abilities. Thanks of that, we can later use standard Markov or adaptive forward decoding.

However, if it is really necessary to encode and decode in the same direction, it is

possible to change direction of encoding or decoding, but it is much more costly. We can

see example of a few steps of such process in Fig. 8.

Figure 8: Example of encoding (left) and decoding (right) in reversed direction for encoder

from Section 3.2 - it is much more costly, but still possible. We ﬁnd some output sequence,

such that later correspondingly decoding or encoding in the same direction will produce

the input sequence. While reversed encoding we can start with all possible states, then

in every step remove those not corresponding to given symbol and make a step for every

possible digits. While reversed decoding, here from a single state, we try to encode all

possible symbols from given state (arrow up: a, arrow down: b) and check if the input

bits agree with the least signiﬁcant bits. The written small numbers are after removing

this least signiﬁcant bit. Finally, in both cases we choose a single path. There is always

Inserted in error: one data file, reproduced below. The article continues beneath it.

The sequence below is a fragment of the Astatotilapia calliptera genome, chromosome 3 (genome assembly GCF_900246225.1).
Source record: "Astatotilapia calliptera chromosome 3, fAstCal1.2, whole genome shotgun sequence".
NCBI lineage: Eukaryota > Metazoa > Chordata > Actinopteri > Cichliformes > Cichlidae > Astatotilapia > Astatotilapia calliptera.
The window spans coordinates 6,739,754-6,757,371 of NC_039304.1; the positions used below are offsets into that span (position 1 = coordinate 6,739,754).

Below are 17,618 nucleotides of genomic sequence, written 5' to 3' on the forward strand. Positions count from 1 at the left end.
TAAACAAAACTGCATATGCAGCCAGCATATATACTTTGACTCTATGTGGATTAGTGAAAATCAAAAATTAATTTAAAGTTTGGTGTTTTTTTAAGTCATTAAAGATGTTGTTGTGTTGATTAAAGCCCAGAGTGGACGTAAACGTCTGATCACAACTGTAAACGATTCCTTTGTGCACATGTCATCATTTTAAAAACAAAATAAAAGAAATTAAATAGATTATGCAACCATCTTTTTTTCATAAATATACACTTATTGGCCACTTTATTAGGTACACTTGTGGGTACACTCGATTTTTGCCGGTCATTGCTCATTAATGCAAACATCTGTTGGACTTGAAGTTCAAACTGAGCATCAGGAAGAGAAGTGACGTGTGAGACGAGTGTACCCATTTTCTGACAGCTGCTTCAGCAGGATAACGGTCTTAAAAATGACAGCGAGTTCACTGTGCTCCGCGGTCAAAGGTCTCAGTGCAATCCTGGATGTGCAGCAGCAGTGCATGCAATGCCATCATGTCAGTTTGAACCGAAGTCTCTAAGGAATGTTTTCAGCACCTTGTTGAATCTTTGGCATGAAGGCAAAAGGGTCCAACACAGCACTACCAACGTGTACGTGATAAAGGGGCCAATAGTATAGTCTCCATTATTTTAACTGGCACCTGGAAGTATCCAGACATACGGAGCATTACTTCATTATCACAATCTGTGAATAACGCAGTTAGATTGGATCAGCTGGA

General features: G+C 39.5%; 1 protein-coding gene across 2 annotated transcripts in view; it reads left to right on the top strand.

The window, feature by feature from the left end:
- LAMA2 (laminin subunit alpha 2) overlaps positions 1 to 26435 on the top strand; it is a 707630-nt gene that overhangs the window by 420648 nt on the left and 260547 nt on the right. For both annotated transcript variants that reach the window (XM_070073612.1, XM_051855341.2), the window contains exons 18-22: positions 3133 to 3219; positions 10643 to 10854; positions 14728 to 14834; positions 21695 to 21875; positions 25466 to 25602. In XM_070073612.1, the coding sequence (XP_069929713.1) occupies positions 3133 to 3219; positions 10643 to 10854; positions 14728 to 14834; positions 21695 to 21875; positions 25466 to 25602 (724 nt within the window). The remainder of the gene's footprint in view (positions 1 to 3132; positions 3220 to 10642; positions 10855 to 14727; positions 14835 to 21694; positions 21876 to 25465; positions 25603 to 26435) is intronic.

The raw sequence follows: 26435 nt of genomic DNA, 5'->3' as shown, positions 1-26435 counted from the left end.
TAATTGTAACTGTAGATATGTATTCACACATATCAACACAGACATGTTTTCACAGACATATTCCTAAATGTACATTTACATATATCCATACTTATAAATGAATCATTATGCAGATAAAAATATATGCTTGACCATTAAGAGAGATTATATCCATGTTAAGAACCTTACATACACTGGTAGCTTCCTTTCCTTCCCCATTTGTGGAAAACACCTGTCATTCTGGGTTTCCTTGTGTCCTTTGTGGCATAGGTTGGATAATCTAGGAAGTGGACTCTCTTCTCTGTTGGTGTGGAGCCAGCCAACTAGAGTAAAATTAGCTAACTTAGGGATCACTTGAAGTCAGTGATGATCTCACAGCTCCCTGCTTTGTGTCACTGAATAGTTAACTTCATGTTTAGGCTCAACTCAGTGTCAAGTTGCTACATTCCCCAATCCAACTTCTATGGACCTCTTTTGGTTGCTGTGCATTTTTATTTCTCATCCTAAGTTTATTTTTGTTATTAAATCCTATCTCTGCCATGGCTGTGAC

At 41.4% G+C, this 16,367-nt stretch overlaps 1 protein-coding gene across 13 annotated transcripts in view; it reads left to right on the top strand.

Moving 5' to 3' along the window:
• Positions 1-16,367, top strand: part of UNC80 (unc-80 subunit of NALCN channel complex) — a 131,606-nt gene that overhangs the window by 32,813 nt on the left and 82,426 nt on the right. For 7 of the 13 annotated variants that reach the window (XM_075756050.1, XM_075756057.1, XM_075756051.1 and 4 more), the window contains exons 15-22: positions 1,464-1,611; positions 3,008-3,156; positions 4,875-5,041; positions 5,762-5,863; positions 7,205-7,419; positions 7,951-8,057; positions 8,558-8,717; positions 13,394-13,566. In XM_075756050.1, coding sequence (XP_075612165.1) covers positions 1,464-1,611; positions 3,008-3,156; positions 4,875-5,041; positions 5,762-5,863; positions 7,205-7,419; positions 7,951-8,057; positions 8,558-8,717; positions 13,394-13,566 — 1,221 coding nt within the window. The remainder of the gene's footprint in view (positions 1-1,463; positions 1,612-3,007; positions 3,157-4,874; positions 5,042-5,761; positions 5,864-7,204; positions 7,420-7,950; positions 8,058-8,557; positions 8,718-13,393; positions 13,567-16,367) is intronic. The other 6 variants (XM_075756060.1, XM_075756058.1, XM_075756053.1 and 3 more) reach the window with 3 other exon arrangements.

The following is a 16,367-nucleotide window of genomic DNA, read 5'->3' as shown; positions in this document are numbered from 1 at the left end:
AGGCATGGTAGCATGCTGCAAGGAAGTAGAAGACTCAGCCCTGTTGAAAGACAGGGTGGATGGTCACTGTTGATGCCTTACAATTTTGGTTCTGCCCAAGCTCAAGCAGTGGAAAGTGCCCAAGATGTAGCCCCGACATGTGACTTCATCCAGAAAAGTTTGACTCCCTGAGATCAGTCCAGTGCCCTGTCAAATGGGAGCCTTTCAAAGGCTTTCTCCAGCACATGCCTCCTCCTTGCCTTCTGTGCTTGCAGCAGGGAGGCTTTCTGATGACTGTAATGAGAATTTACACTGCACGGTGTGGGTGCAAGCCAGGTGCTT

such a path as we could perform this encoding/decoding in standard direction starting

with any state.

4 TABLED ASYMMETRIC NUMERAL SYSTEMS (TANS) 17

4 Tabled asymmetric numeral systems (tANS)

We will now focus on probably the most signiﬁcant advantage of ANS approach over AC -

thanks to smaller states, storing the entire behavior for large alphabet in relatively small

coding table, getting usually faster coding than for Huﬀman, with accuracy/compression

rate like in arithmetic coding. Instead of splitting a large symbol into binary choices, we

can process it in a simple unconditional loop with a single table use and a few binary

operations. Also instead of slow bit by bit AC renormalization, all bits can now be

transferred at once. The cost is storing the tables: let say 1-16kB for 256 size alphabet.

We can store many of them for various contexts/probability distributions, alphabet sizes

and, as long as they use the same state space I, just switch between them.

Instead of trying to ﬁnd large alphabet analogues of uABS formulas, we will directly

generate tables used for encoding/decoding, like in example from Section 3.2. There

is a large freedom of choice for such a table, as every symbol distribution corresponds

to a diﬀerent coding. The distance from the Shannon limit depends on how well we

approximate the x

s

/x ≈ p

s

relation. We will now focus on doing it in a very accurate way

to get very close to capacity limit. However, this process can be for example disturbed in

pseudorandom way using a cryptographic key to additionally encrypt the message.

4.1 Precise initialization algorithm

Assume we have given l, b and probability distribution of n symbols: 0 < p

1

, .., p

n

< 1,

s

p

s

= 1. For simplicity, let us assume for now that probabilities are deﬁned with 1/l

accuracy:

l

s